To filter or not to filter – that is the question. When I started out in winemaking, I tried to read everything I could find on my new hobby. In most all of what I read, the authors had concerns about filtration's use in clarifying the wine. They talked of concerns with stripping the wine's aroma, flavor, and color. In other words, they didn't recommend it. In a way, they alluded to its use only in large volume, quickly produced, low quality wines. With this information, I stayed away from filtration in my first couple of years in winemaking. I spent a ton of time and effort racking and utilizing fining agents to try to get my wines – whites especially – to clarify. In the end, they were clear; but never brilliant.
tersome additional research on-line and talking to winemaker at a local boutique winery who utilizes filtration in their white winemaking process, I decided to give it a try. I ended up purchasing a Buon Vino mini jet (pictured below). This filter is a plate and frame design that makes use of filter pads – with different pore size openings – to filter your wine. The description talks about it being perfect for kit wine makers whoare dealing with smaller six gallon batches. As a fresh grape winemaker, I deal with significantly larger annual batches than this. I, however, like to experiment with multiple styles of wines from these same grapes, so I end up with multiple five and six gallon batches. For this reason I ended up going with the mini jet versus the larger unit from Buon Vino – which was twice the price.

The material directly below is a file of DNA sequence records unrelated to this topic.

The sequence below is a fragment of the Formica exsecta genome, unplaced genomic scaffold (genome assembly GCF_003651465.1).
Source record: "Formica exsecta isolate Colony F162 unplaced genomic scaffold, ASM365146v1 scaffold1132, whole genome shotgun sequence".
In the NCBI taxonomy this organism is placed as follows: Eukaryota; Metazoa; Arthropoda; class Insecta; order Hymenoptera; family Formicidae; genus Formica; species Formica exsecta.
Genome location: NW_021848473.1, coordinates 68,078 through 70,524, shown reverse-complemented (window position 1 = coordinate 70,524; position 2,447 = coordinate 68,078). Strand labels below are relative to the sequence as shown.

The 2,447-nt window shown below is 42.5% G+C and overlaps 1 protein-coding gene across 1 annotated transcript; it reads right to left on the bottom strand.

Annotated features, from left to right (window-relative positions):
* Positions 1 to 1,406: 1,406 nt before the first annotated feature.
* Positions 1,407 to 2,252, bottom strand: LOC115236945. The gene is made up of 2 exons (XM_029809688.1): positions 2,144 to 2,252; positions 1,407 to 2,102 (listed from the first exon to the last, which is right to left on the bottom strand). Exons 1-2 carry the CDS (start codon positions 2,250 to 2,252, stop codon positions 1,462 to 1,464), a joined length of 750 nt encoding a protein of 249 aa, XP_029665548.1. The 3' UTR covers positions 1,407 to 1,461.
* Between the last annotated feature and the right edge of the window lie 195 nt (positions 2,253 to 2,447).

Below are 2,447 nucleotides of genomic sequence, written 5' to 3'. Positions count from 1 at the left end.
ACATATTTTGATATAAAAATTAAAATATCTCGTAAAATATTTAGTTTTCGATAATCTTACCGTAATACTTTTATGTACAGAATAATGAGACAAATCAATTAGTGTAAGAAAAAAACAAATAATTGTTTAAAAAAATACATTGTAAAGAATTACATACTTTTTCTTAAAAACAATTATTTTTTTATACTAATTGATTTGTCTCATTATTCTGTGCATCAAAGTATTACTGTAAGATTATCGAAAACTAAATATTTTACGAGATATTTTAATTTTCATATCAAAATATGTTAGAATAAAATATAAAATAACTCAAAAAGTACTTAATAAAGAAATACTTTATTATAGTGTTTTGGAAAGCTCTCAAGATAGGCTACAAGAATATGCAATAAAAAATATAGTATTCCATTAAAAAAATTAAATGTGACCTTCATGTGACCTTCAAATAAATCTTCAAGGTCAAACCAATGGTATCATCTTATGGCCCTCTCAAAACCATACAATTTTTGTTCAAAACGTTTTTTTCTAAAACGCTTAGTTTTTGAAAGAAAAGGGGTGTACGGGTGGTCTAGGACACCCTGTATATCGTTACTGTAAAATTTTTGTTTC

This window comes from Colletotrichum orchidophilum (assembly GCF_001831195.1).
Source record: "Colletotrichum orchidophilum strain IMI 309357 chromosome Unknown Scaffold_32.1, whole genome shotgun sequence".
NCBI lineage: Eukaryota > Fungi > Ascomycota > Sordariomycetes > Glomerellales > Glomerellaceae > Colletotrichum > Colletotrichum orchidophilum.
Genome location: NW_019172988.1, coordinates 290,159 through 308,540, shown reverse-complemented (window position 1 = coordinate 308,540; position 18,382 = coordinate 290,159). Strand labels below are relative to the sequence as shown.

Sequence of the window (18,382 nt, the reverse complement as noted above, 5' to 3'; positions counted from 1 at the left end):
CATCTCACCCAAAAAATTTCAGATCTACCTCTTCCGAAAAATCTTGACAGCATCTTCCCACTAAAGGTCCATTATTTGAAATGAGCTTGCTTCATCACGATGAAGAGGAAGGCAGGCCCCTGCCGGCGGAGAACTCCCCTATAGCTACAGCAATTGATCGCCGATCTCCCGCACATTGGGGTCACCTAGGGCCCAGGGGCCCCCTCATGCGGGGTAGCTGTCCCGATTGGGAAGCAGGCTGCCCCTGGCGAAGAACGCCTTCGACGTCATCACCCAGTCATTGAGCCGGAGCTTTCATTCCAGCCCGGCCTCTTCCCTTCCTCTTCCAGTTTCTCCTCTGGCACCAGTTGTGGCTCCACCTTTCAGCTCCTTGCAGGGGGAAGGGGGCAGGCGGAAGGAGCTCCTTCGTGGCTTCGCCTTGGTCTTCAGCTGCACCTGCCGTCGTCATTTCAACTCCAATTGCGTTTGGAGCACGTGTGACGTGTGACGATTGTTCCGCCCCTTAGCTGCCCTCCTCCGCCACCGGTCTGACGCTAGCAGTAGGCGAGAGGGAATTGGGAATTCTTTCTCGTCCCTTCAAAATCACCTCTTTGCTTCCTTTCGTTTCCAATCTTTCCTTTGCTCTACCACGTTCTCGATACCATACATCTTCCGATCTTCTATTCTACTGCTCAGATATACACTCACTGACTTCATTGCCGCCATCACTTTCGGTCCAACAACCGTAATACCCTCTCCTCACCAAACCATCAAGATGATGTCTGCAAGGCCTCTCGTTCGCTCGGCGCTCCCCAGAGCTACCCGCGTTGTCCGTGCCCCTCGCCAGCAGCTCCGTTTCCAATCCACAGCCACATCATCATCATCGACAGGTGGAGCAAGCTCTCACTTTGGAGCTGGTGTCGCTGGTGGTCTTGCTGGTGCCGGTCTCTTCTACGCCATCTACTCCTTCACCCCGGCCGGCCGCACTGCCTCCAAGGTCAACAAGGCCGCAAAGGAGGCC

From my experience with the unit over the past number of years – it is a workhorse! I have found that the #2 – polishing filter pad is the go to size in filtering my white and rosé wines. The difference between a fully clarified wine and one that has been filtered through the polishing pads is truly dramatic. The wines are brilliant!
My process has developed over the years and now seems to be spot on for my winemaking. As you may recall from my past blogs, I treat all my wines with pecticenzyme right after the grapes are crushed. This is very important for the white and rosé wines, as it breaks down the proteins in the grapes that could lead to a hazy wine that filtration can not remove – at least not the filtration we can do at home. Once primary fermentation is complete, I rack the whites and rosés and place them on my deck for a number of weeks to cold stabilize. Assuming Mother Nature has helped out and provided me the temperatures I need to drop out the tartrates, as well as other suspended solids in the wines, I will end up with some very clear wines at the end of this stage. The tartrates that precipitate also provide for a very hard surface over whatever has fallen from the liquid column of wine. This is great in that when I bring these carboys back in, as long as I'm somewhat careful, there is little risk of re-suspending what has settled out....